4. 4. from: to: The Seven Challenges A Workbook and Reader About Communicating More Cooperatively TABLE OF CONTENTS PageINTRODUCTION HOW THIS WORKBOOK CAME TO BE, MY QUEST Intro-1 AND FOR THE SEVEN CHALLENGES, AND HOW WE OVERVIEW BENEFIT FROM A MORE COOPERATIVE STYLE OF LISTENING AND TALKING CHALLENGE LISTENING MORE CAREFULLY AND RESPONSIVELY 1-1 ONE Exercise 1-1: Active Listening. 1-7 Exercise 1-2: Learning from the past with the tools of the present. 1-8 CHALLENGE EXPLAINING YOUR CONVERSATIONAL INTENT 2-1 TWO AND INVITING CONSENT Exercise 2-1: Explaining the kind of conversation 2-4 you want to have. Exercise 2-2: Exploring conversational 2-6 intentions that create problems. CHALLENGE EXPRESSING YOURSELF MORE CLEARLY AND 3-1 THREE COMPLETELY Exercise: Exploring the Five Messages. 3-4 Reading 3-1: Saying What’s In Our Hearts 3-8 Reading 3-2: Peer Counseling With the Five 3-11 Messages CHALLENGE TRANSLATING COMPLAINTS AND CRITICISMS 4-1 FOUR INTO REQUESTS Exercise 4-1: Working on your life situations. 4-3 Reading + Exercise 4-2: Letting Go of Fear 4-4 by David Richo, PhD Reading + Exercise 4-3: Trying Out The 4-11 Cooperative Communication Skills Emergency Kit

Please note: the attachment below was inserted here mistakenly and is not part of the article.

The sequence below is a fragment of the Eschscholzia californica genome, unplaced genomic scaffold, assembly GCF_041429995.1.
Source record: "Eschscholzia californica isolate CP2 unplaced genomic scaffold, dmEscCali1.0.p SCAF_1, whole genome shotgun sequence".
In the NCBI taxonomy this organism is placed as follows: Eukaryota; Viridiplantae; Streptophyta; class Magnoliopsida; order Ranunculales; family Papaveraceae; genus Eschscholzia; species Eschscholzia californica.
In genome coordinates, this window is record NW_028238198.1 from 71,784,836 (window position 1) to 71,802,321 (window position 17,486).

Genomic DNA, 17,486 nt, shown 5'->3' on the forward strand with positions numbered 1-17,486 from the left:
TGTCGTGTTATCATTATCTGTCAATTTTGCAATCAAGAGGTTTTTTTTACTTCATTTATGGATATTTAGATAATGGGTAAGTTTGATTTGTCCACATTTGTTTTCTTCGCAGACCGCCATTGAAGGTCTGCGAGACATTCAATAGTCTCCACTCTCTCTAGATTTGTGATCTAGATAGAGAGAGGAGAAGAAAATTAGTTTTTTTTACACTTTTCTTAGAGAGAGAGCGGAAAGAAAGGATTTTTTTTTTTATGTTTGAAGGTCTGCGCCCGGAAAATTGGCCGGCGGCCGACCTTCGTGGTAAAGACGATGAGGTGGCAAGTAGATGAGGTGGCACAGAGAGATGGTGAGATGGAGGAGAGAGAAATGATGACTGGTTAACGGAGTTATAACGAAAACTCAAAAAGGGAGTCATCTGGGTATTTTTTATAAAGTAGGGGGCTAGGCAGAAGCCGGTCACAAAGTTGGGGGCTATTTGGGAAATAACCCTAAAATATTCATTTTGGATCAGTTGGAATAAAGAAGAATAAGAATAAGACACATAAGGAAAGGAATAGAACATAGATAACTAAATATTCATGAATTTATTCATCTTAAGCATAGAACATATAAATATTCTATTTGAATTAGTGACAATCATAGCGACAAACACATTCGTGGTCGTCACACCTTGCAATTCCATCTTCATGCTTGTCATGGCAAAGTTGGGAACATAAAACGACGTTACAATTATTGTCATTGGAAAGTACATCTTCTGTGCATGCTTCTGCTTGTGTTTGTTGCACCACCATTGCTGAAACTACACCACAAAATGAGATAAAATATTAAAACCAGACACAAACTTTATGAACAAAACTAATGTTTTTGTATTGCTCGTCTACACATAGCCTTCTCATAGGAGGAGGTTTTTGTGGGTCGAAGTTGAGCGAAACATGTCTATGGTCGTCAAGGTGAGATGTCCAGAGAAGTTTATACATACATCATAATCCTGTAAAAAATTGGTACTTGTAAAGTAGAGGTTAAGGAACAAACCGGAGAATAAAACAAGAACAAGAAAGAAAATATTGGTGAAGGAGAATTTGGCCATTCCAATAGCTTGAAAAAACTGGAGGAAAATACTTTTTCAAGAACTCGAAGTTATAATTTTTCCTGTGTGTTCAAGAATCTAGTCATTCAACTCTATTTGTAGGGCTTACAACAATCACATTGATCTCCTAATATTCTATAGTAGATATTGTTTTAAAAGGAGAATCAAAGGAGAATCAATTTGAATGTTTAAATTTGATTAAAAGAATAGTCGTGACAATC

5. 5. PageCHALLENGE ASKING QUESTIONS MORE “OPEN-ENDEDLY” FIVE AND MORE CREATIVELY Part 1: Asking questions more “open-endedly.” 5-1 Exercise 5-1: Using questions to reach out. 5-2 Exercise 5-2: Translating “yes-no” questions. 5-3 Part 2: Asking questions more creatively. 5-4 Exercise 5-3: Expanding your tool kit of creative 5-6 questions. Reading 5-1: Radical Questions for Critical 5-9 Times, by Sam Keen, PhDCHALLENGE EXPRESSING MORE APPRECIATION 6-1 SIX Research on the power of appreciation and 6-1 gratefulness Exploring the personal side of gratefulness 6-2 Exercise 6-1: Events to be grateful for 6-4 Exploring Three-Part Appreciations 6-6 Exercise 6-2: Expressing appreciation in three 6-9 partsCHALLENGE FOCUS ON LEARNING: MAKE RESPONDING TO THE FIRST 7-1 SEVEN SIX CHALLENGES AN IMPORTANT PART OF YOUR EVERYDAY LIVING Exercise: A homework assignment for the rest of 7-2 our lives. Perspectives on the power of communication: 7-5 Reading 7-1: Keep on Singing Michael 7-5 Reading 7-2: Guy Louis Gabaldon – a 7-6 compassionate warrior saves the lives of a thousand people Reading 7-3: What Kind of Person am I 7-8 Becoming? What Kind of People are We Becoming Together? By Dennis RiversAPPENDIX Suggestions for further study: Great books on A1-1 ONE interpersonal communicationAPPENDIX Suggestions for starting a cooperative A2-1 TWO communication skills peer support groupAPPENDIX Ordering printed copies of this workbook, A3-1 THREE permission to make copies, invitations to participate, acknowledgements and gifts